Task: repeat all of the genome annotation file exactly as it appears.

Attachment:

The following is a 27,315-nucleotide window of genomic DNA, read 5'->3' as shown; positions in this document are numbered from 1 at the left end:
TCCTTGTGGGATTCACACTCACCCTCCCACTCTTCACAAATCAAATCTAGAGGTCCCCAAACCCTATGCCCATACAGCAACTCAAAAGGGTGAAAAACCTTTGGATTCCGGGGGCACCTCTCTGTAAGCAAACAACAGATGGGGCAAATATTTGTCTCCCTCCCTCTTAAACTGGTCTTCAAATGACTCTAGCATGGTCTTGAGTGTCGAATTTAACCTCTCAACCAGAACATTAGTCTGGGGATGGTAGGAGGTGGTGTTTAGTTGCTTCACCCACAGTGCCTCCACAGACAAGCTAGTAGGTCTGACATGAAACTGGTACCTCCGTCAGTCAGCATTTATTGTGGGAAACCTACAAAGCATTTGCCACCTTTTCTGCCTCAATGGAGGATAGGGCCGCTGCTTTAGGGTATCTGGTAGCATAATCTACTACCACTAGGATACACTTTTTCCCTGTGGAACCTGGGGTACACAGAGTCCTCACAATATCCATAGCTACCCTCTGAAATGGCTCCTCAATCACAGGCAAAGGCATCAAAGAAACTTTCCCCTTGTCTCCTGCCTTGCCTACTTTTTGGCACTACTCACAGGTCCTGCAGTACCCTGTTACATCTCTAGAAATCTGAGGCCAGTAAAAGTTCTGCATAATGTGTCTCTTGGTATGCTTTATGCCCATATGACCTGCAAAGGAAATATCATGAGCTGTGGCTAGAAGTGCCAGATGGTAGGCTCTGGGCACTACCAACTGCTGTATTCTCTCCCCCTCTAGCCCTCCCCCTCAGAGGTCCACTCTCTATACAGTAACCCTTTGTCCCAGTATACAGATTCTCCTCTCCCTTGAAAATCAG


The following is a 27,315-nucleotide window of genomic DNA, read 5'->3' as shown; positions in this document are numbered from 1 at the left end:
TCCTTGTGGGATTCACACTCACCCTCCCACTCTTCACAAATCAAATCTAGAGGTCCCCAAACCCTATGCCCATACAGCAACTCAAAAGGGTGAAAAACCTTTGGATTCCGGGGGCACCTCTCTGTAAGCAAACAACAGATGGGGCAAATATTTGTCTCCCTCCCTCTTAAACTGGTCTTCAAATGACTCTAGCATGGTCTTGAGTGTCGAATTTAACCTCTCAACCAGAACATTAGTCTGGGGATGGTAGGAGGTGGTGTTTAGTTGCTTCACCCACAGTGCCTCCACAGACAAGCTAGTAGGTCTGACATGAAACTGGTACCTCCGTCAGTCAGCATTTATTGTGGGAAACCTACAAAGCATTTGCCACCTTTTCTGCCTCAATGGAGGATAGGGCCGCTGCTTTAGGGTATCTGGTAGCATAATCTACTACCACTAGGATACACTTTTTCCCTGTGGAACCTGGGGTACACAGAGTCCTCACAATATCCATAGCTACCCTCTGAAATGGCTCCTCAATCACAGGCAAAGGCATCAAAGAAACTTTCCCCTTGTCTCCTGCCTTGCCTACTTTTTGGCACTACTCACAGGTCCTGCAGTACCCTGTTACATCTCTAGAAATCTGAGGCCAGTAAAAGTTCTGCATAATGTGTCTCTTGGTATGCTTTATGCCCATATGACCTGCAAAGGAAATATCATGAGCTGTGGCTAGAAGTGCCAGATGGTAGGCTCTGGGCACTACCAACTGCTGTATTCTCTCCCCCTCTAGCCCTCCCCCTCAGAGGTCCACTCTCTATACAGTAACCCTTTGTCCCAGTATACAGATTCTCCTCTCCCTTGAAAATCAG